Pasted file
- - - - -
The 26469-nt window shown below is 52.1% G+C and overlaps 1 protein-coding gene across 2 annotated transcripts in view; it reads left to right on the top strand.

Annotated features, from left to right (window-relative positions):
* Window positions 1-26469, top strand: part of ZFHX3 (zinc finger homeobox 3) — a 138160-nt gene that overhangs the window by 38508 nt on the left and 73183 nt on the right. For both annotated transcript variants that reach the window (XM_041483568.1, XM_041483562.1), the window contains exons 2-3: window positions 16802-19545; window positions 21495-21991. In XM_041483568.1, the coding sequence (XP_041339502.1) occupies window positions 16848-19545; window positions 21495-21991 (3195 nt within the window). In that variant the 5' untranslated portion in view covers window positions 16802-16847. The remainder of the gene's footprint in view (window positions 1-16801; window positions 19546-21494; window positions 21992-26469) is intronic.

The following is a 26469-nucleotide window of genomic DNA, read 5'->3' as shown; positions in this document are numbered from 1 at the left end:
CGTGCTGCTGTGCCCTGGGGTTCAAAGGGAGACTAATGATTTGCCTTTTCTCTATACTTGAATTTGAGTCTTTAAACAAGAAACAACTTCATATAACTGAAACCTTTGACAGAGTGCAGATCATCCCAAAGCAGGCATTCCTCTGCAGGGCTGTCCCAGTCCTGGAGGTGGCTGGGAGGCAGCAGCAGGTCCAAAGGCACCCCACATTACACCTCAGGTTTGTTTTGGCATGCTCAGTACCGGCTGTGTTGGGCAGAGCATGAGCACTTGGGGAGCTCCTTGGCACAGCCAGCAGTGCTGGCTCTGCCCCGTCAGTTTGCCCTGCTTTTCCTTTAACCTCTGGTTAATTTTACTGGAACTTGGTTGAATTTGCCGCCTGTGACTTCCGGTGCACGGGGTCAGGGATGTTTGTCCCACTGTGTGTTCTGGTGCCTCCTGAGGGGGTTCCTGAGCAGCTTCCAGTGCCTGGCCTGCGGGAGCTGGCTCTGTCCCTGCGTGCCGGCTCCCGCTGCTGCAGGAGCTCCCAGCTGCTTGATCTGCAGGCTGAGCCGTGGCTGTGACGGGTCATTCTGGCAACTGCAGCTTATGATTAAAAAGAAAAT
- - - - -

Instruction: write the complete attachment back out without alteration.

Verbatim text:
The 26469-nt window shown below is 52.1% G+C and overlaps 1 protein-coding gene across 2 annotated transcripts in view; it reads left to right on the top strand.

Annotated features, from left to right (window-relative positions):
* Window positions 1-26469, top strand: part of ZFHX3 (zinc finger homeobox 3) — a 138160-nt gene that overhangs the window by 38508 nt on the left and 73183 nt on the right. For both annotated transcript variants that reach the window (XM_041483568.1, XM_041483562.1), the window contains exons 2-3: window positions 16802-19545; window positions 21495-21991. In XM_041483568.1, the coding sequence (XP_041339502.1) occupies window positions 16848-19545; window positions 21495-21991 (3195 nt within the window). In that variant the 5' untranslated portion in view covers window positions 16802-16847. The remainder of the gene's footprint in view (window positions 1-16801; window positions 19546-21494; window positions 21992-26469) is intronic.

The following is a 26469-nucleotide window of genomic DNA, read 5'->3' as shown; positions in this document are numbered from 1 at the left end:
CGTGCTGCTGTGCCCTGGGGTTCAAAGGGAGACTAATGATTTGCCTTTTCTCTATACTTGAATTTGAGTCTTTAAACAAGAAACAACTTCATATAACTGAAACCTTTGACAGAGTGCAGATCATCCCAAAGCAGGCATTCCTCTGCAGGGCTGTCCCAGTCCTGGAGGTGGCTGGGAGGCAGCAGCAGGTCCAAAGGCACCCCACATTACACCTCAGGTTTGTTTTGGCATGCTCAGTACCGGCTGTGTTGGGCAGAGCATGAGCACTTGGGGAGCTCCTTGGCACAGCCAGCAGTGCTGGCTCTGCCCCGTCAGTTTGCCCTGCTTTTCCTTTAACCTCTGGTTAATTTTACTGGAACTTGGTTGAATTTGCCGCCTGTGACTTCCGGTGCACGGGGTCAGGGATGTTTGTCCCACTGTGTGTTCTGGTGCCTCCTGAGGGGGTTCCTGAGCAGCTTCCAGTGCCTGGCCTGCGGGAGCTGGCTCTGTCCCTGCGTGCCGGCTCCCGCTGCTGCAGGAGCTCCCAGCTGCTTGATCTGCAGGCTGAGCCGTGGCTGTGACGGGTCATTCTGGCAACTGCAGCTTATGATTAAAAAGAAAAT